When the San Antonio Spurs beat the Miami Heat 104-87 on Sunday to take the NBA title, the team’s celebration included much more than the traditional yelling and self-adulation.
With soft smiles, players and coaches hugged. Spurs owner Peter Holt thanked his wife of more than 30 years, Julianna, who is known as the “team mom.” “I love ya, Doll,” Holt said. Kawhi Leonard, honored as the series’ most valuable player, quietly approached coach Gregg Popovich and said, “Thanks for pushing me.”
That dynamic defined the Spurs long before they finished off Miami in five games. Although they haven’t won a title in seven years, the Spurs have five to their credit since 1999. They have redefined the word “dynasty,” said NBA analyst Ric Bucher. And they win the right way.
“The humility and integrity off the floor is something to behold,” former coach and ABC analyst Jeff Van Gundy said. The Spurs came mere seconds from a championship last year before Miami pulled a stunning comeback. That painful conclusion powered the Spurs to a league-best 62-win season and a rematch with Miami. “It makes last year OK,” said team leader Tim Duncan, who withdrew from reporters for a long, wordless embrace with his children.
San Antonio is considered a small-market team, and its sustained success stands in stark contrast to the strategy of teams like the Miami Heat and Los Angeles Lakers, which focus on superstars rather than longevity and loyalty. Duncan certainly doesn’t play for money anymore—he’s making about $10 million this season, a significant sum in the real world but well below market value by NBA standards—and has always seemed a reluctant superstar.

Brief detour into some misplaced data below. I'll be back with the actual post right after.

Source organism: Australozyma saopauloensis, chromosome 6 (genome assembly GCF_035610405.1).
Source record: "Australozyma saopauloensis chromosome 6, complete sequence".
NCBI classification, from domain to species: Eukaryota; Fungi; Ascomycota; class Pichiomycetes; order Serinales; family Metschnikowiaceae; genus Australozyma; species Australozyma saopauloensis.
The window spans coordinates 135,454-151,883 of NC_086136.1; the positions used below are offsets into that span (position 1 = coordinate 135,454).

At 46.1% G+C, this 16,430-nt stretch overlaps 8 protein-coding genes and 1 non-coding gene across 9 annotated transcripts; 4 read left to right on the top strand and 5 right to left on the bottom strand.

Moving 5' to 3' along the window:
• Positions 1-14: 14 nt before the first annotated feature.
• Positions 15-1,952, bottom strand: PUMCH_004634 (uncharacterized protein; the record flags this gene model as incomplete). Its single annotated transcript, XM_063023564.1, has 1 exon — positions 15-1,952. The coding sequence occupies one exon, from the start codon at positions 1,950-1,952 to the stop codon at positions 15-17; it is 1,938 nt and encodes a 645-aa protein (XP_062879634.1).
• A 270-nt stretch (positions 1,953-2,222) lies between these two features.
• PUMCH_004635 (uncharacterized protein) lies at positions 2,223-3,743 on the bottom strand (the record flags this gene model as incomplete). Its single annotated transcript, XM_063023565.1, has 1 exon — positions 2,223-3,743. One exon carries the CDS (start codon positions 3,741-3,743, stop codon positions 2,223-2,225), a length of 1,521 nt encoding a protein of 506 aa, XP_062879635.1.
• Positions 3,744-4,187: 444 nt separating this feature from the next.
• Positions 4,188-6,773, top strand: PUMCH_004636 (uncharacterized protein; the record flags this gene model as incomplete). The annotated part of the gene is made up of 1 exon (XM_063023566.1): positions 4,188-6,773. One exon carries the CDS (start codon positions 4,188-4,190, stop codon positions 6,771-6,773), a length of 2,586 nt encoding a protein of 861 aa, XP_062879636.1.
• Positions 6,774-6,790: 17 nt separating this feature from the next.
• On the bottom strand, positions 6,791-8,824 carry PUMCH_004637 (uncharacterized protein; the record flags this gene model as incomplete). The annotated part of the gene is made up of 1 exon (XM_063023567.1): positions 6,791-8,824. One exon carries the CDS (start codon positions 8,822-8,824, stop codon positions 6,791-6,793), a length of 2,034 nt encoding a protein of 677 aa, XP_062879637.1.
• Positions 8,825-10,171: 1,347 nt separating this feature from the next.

And in San Antonio, there’s always room for someone else to enjoy the spotlight. When NBA Commissioner Adam Silver announced 22-year-old Leonard as the MVP, his teammates mobbed him while Popovich roared with laughter.
“Obviously, we ran up against a better team this year,” said Miami star Lebron James, whose team lost its chance at a third straight title.
How much longer the Spurs’ dominance can last isn’t certain. Analysts have been speculating for years that Duncan would retire, but the team has stayed together and it keeps on winning. “I know he’s got one more year on his contract, and he loves being with us, loves playing basketball,” Spurs guard Tony Parker said. “Either way, whatever he decides, I’ll support him. But if I have to choose, obviously, I would love him to keep going. I love playing with him.”
By playing together and focusing on teamwork, the Spurs created a dominating defense and an NBA finals record for offense, shooting 52.8 percent. “I’ve never been more proud of a team nor have I ever gotten so much satisfaction from a season in all the years I have been coaching,” Popovich told his players after the game.